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Partnerships in New Jersey 101

General Partnership Agreement

General Partnership Agreement

In New Jersey, a general partnership is a legal arrangement between two or more people, by which they agree to share certain aspects of a jointly-owned commercial enterprise, including assets, liabilities and profits.[1] General partnerships are customarily easy to create, requiring no registration or filings with governmental entities and, thus, can be a popular choice of entity formation.[2] While there is generally no legal requirement that the parties have a partnership agreement, entering into one is highly recommended.[3]

One prominent financial benefit of partnerships in New Jersey is that they are not taxed at the business level.[4] This means that all income passes through to partners, which are to be reported on their personal income returns.[5] Moreover, there is generally little to no annual compliance required with governmental agencies, which makes this a very manageable entity choice for first time business owners. With respect to profits, a partner has a right to receive his or her share of partnership profits and losses.[6] Further, a partner has a right to receive his or her share of partnership distributions equal to his or her ownership interest in the partnership.[7]

Under New Jersey law, a partner is not a co-owner of partnership property and has no transferable interest or right in partnership property individually or corporately as a member of the partnership. While partnerships serve several benefits to business owners, general partners in a New Jersey partnership must be wary of their potential liability. One of the biggest drawbacks of a general partnership is the unlimited personal liability of each partner.[8] Under the New Jersey general partnership statute, partners of a general partnership are jointly and severally liable for tort liabilities of the partnership and jointly liable for all partnership debts and other partnership obligations.[9] Individual partner liability, by virtue of various agency law principals, may be imputed to a partner from actions of any of the other partners or agents or employees of the partnership.[10] However, the individual assets of partners are not at risk for the contract debt(s) of the partnership unless, and until, the partnership cannot satisfy the debt from partnership assets or funds.[11]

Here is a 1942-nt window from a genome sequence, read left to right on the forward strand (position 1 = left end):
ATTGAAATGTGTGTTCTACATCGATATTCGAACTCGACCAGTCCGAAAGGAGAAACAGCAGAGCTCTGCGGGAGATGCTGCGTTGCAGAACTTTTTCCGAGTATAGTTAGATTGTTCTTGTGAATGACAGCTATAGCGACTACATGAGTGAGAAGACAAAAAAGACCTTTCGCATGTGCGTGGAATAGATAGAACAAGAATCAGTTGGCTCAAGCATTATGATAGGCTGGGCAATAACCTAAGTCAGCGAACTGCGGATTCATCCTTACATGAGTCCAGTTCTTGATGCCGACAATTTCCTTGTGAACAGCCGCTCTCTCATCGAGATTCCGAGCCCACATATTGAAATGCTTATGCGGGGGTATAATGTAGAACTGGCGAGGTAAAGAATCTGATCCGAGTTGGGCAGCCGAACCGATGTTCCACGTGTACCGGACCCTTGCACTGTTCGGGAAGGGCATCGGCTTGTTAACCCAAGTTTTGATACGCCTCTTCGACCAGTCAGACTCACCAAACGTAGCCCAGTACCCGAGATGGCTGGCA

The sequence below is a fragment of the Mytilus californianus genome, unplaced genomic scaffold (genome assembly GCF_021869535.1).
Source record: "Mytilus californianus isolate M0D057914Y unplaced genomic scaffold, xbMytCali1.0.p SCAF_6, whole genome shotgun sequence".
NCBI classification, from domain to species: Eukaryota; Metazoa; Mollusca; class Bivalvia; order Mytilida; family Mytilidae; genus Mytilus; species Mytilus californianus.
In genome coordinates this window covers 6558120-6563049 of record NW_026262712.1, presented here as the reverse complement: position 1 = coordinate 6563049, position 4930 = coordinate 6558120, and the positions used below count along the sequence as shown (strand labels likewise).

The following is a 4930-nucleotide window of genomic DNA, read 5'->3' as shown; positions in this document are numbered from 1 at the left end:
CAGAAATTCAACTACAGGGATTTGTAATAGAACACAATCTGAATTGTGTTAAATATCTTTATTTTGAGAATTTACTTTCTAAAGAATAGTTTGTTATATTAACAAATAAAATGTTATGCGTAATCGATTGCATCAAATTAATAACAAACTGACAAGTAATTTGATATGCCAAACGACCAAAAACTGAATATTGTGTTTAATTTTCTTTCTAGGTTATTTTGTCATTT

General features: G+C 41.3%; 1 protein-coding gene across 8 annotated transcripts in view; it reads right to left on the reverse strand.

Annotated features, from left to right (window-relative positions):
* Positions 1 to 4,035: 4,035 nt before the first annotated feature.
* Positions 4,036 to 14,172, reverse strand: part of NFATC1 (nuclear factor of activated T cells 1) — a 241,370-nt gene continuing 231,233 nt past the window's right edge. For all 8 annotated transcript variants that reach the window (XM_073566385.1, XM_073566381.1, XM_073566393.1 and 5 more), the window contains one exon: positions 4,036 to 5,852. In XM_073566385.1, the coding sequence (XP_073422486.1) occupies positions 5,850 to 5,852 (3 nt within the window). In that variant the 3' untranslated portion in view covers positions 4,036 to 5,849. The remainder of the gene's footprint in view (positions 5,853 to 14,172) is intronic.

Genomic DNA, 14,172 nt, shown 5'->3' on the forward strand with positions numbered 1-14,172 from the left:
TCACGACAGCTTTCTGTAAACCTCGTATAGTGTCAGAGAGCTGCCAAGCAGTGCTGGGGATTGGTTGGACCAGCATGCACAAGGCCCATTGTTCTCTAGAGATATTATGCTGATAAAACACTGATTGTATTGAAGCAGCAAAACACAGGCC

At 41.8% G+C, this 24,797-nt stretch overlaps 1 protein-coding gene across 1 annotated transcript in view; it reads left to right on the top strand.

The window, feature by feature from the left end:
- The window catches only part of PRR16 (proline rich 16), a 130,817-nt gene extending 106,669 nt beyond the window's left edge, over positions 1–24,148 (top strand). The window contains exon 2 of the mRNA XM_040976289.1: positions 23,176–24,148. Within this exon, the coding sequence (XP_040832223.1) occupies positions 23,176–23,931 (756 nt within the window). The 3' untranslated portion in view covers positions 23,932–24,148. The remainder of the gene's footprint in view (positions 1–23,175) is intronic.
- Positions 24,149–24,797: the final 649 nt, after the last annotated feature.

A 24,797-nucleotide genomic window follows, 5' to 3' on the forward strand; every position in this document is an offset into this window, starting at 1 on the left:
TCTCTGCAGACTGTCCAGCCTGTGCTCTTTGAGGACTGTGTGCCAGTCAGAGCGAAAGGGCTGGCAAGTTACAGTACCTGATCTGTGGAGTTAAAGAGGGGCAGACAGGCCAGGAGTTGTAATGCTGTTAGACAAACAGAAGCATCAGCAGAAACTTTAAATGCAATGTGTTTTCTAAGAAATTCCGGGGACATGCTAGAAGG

Partnerships can also face stability issues, as the departure of a partner can effectively terminate the partnership. When a partnership dissolves prior to the term specified in the partnership agreement because of a breach of the partnership by a partner, a co-partner may bring a lawsuit against the breaching partner for damages caused by his or her breach.[12] Similarly, a lawsuit for damages may be brought by the remaining partners against a partner who wrongfully dissociates from the partnership under the Uniform Partnership Act, which NJ has adopted.[13]

It is important to be wary of all the benefits and risks when forming a partnership in New Jersey. For more information on the topics covered here today, or for services related to your specific situation, contact our knowledgeable corporate governance attorneys at (646) 766-8308 or contact us online to get the help you need.  




[4]  N.J. Stat. § 42:1A-18

[5]  Id.


[7]  N.J. Stat. § 42:1A-18


[9]  Id.

[10] Id.


[12] N.J. Stat.  42 § 1A-31

[13] Id.



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